Girls’ Education in Tanzania

Tanzania s efforts to see all school-aged children in primary school got well underway in 2002 with implementation of the Primary Education Development Plan (PEDP) where the planned enrolment of 1,500,000 children was exceeded. The abolition of mandatory contributions including school fees and relaxation of the uniform requirement were among the steps taken under the education sector reform process, which aims to have all primary school aged children in school by 2006.

Major educational issues for girls are late entry into primary grade one, early marriage, poor performance in the Primary School Leaving Exam, and high rates of repetition. At the secondary level, gross enrolment is an alarming 5% for girls and boys. The gender gap in secondary school could increase after the abolition of the quota system for girls.

The Barriers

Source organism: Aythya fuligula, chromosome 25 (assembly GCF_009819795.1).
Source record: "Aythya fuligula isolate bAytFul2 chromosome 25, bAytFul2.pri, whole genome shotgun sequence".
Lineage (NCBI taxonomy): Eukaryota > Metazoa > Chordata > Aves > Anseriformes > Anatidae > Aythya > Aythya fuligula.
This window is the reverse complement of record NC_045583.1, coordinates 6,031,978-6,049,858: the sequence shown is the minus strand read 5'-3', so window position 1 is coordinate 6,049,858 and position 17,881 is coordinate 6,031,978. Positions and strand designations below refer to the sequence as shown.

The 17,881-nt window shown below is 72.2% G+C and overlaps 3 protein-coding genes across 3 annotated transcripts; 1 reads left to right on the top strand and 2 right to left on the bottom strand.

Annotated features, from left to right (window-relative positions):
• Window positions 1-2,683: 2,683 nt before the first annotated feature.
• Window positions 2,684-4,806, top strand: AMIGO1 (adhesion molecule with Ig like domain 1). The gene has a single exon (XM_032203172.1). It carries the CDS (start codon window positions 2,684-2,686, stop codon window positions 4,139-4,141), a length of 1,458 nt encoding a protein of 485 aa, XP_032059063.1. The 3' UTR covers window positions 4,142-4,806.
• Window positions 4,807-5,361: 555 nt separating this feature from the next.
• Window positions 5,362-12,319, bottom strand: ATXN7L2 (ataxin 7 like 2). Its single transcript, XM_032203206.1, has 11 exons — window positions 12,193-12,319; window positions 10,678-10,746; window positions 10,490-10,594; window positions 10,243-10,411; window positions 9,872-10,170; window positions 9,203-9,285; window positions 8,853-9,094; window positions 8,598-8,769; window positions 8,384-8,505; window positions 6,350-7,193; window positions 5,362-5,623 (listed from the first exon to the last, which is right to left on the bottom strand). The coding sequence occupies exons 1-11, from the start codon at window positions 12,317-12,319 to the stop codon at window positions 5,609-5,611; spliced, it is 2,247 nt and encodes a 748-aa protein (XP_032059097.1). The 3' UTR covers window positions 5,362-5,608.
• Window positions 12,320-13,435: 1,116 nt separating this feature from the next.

Socio-cultural beliefs and practices.
Early marriage and pregnancy prevent girls from finishing school. Girls who get pregnant are expelled and the pregnancy is considered to be the girl s fault.

Gender biased socialization in school.
While assertive behaviour is promoted among boys, passive behaviour is encouraged among girls. Girls are called on to perform domestic duties for teachers at school, such as fetching water, reinforcing gender stereotypes and taking time away from learning.

Economic factors.
Despite the abolition of school fees, parents are often unable to meet other school costs. This poses a big challenge on the retention of those enrolled. Some parents migrate to distant farms or other districts during the rainy seasons and their children are prone to expulsion from school if they are absent for three consecutive months. Girls normally work to supplement household income while lack of formal employment opportunities discourage children from completing the primary cycle.

Health and HIV/AIDS.
The high number of school pregnancies is an indicator of unprotected  sexual activity and the high vulnerability of girls to HIV infection (rates of infection are six times higher for girls than boys). Moreover, girls who are normally caregivers become especially burdened when HIV/AIDS strikes the family, preventing them from regular school attendance.

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